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The Evolution of Capacity and Consent - Brittney Macht

Capacity and consent have historically been considered to be distinct concepts, yet in modern day consideration of sexual assault cases, the need for capacity to be considered as a precondition for consent is receiving more traction. This blog will discuss the traditional understandings and criticism of how capacity and consent are approached, and how a new definition discussed in R v G.F. has combated this criticism.[1]

Overview of Sexual Assault and Consent

It is important to begin with a broad understanding of what sexual assault is and its relationship to consent and capacity. In Canada, the offence of sexual assault requires the Crown to establish touching, of an objectively sexual nature, to which the complainant did not consent.[2]

Consent is defined by s. 273 of the Criminal Code as the “voluntary agreement of the complainant to engage in the sexual activity in question.”[3] Additionally, under section 273.1(2), “no consent is given if an individual says or does something that shows they are not consenting; someone is unconscious or incapable of consenting; there is an abuse of position of trust, power or authority; and/or the individual says or does something to show they do not want the activity to continue once it has started.”[4]

Concerns often arise when a complainant is claimed to not have the capacity to voluntarily agree to the sexual activity, specifically in cases of intoxication. What happens then if a complainant becomes too intoxicated to consent, and how will a judge consider this issue? The new Supreme Court of Canada case R v G.F. considers this question and reorganizes the traditional framework regarding capacity and consent in sexual assault law.[5] However, before considering R v G.F., a historical review of the previous framework is required, as well as an understanding of commentator’s opinions on the effectiveness of this standard.

Historical Framework

In R v Hutchinson (“Hutchinson”), the Court sets out a two-step framework in accordance with section 273.1(2)(b) to analyze consent.[6] The Court requires the trier of fact to determine whether the complainant voluntarily agreed with sexual activity or whether a reasonable doubt is raised in this regard.[7] If so, the court should then turn to whether this agreement was obtained in circumstances vitiating consent,[8] meaning a person can consent but can have their consent rendered ineffective by intoxicants or other forms of incapacity.[9] The court noted consent requires the complainant agree to the act, its sexual nature, and the specific identity of the partner.[10]

The threshold for capacity was further established in R v Al-Rawi (“Al-Rawi”), where the court clarified the legal standard for capacity to consent to sexual touching.[11] The Court noted a complainant is not capable of consent if the Crown establishes beyond a reasonable doubt for whatever reason that the complainant did not have the operating mind capable of “…appreciating the nature and quality of the sexual activity or knowing the identity of the person or persons wishing to engage in sexual activity or understanding she could agree or decline to engage in, or to consent to sexual activity.”[12]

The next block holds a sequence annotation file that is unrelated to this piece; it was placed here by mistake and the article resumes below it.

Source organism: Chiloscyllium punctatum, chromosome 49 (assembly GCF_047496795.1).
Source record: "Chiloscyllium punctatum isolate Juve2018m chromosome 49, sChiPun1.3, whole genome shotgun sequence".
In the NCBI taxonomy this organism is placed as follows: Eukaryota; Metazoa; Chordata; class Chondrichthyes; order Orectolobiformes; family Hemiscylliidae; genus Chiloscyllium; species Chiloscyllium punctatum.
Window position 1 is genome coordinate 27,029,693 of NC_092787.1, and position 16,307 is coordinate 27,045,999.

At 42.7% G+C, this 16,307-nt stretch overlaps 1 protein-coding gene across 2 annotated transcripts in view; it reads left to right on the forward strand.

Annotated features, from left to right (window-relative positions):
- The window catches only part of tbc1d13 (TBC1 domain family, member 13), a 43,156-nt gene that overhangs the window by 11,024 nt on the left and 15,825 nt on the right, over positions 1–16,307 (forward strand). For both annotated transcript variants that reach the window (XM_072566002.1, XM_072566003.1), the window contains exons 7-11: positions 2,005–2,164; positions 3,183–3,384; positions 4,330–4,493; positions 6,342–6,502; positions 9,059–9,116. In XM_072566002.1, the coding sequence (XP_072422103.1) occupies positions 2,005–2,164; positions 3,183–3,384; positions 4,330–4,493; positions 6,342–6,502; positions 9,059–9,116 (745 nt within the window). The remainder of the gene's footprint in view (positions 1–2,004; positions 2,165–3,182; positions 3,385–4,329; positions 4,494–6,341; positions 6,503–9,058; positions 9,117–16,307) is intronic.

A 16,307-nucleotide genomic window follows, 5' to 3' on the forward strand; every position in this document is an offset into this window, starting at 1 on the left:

Commentator's Opinions

Criticism has been raised regarding this previous threshold in Hutchinson and Al-Rawi. Specifically, Elaine Craig, in her journal on Sexual Assault and Intoxication: Defining (In)Capacity to Consent, expressed disagreement with the Al-Rawi standard, stating in her comprehensive review of caselaw that she discovered this framework has a legal standard that is too low and an evidentiary threshold that is too high.[13] Craig argued the result of this standard would create an outcome where no matter how severely intoxicated a person was when the sexual contact occurred, courts are unlikely to find they lacked capacity to vitiate consent unless they were unconscious during the activity.[14]

Craig also discussed how this threshold test fails to sufficiently protect the sexual integrity of intoxicated persons for the following reasons: she notes the standard for capacity should not be based on the nature and quality of the sexual activity, as this standard often refers to the specifics regarding the physical act itself and it tends to be unclear and difficult to apply.[15] She argues this standard creates an extremely low threshold for a court to meet as it requires only minimal capacity to show consent.[16] Therefore, it may be appropriate to adjust the legal standard requiring the complainant to understand the specific risks and consequences of the assault rather than just having an understanding of the nature of the event.[17] With this, trial judges who are often predisposed to implying consent in all cases could not meet the capacity standard as easily.

R v G.F.’s Reformation

Given the negative criticism regarding the Al-Rawi standard, the decision of R v G.F. revisited the relationship of capacity and consent. R v G.F. involved a complainant referred to as R.B., who consumed 8-10 shots of alcohol on a camping trip and had gone to lie down in the respondent’s trailer where he sexually assaulted her.[18] The complainant testified she did not consent to the act and was going in and out of consciousness as she was so intoxicated.[19]